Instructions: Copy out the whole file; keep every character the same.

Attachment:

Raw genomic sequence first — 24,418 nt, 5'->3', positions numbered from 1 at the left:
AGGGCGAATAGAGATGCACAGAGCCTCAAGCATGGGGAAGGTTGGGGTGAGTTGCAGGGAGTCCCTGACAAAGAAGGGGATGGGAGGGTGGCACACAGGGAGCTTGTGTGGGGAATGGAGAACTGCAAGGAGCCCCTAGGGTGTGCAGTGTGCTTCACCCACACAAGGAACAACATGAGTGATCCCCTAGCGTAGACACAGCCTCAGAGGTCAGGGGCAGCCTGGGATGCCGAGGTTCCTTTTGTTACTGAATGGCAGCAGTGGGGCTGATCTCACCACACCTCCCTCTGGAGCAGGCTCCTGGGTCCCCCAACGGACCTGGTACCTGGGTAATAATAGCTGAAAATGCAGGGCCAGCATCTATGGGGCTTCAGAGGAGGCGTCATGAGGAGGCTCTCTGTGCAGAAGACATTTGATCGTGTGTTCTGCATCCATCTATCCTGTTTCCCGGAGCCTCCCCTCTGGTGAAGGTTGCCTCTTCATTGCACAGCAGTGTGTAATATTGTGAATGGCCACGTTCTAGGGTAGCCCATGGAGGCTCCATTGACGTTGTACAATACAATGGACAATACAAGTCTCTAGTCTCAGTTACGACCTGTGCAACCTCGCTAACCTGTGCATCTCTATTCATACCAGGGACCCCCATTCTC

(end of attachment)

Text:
Raw genomic sequence first — 24,418 nt, 5'->3', positions numbered from 1 at the left:
AGGGCGAATAGAGATGCACAGAGCCTCAAGCATGGGGAAGGTTGGGGTGAGTTGCAGGGAGTCCCTGACAAAGAAGGGGATGGGAGGGTGGCACACAGGGAGCTTGTGTGGGGAATGGAGAACTGCAAGGAGCCCCTAGGGTGTGCAGTGTGCTTCACCCACACAAGGAACAACATGAGTGATCCCCTAGCGTAGACACAGCCTCAGAGGTCAGGGGCAGCCTGGGATGCCGAGGTTCCTTTTGTTACTGAATGGCAGCAGTGGGGCTGATCTCACCACACCTCCCTCTGGAGCAGGCTCCTGGGTCCCCCAACGGACCTGGTACCTGGGTAATAATAGCTGAAAATGCAGGGCCAGCATCTATGGGGCTTCAGAGGAGGCGTCATGAGGAGGCTCTCTGTGCAGAAGACATTTGATCGTGTGTTCTGCATCCATCTATCCTGTTTCCCGGAGCCTCCCCTCTGGTGAAGGTTGCCTCTTCATTGCACAGCAGTGTGTAATATTGTGAATGGCCACGTTCTAGGGTAGCCCATGGAGGCTCCATTGACGTTGTACAATACAATGGACAATACAAGTCTCTAGTCTCAGTTACGACCTGTGCAACCTCGCTAACCTGTGCATCTCTATTCATACCAGGGACCCCCATTCTC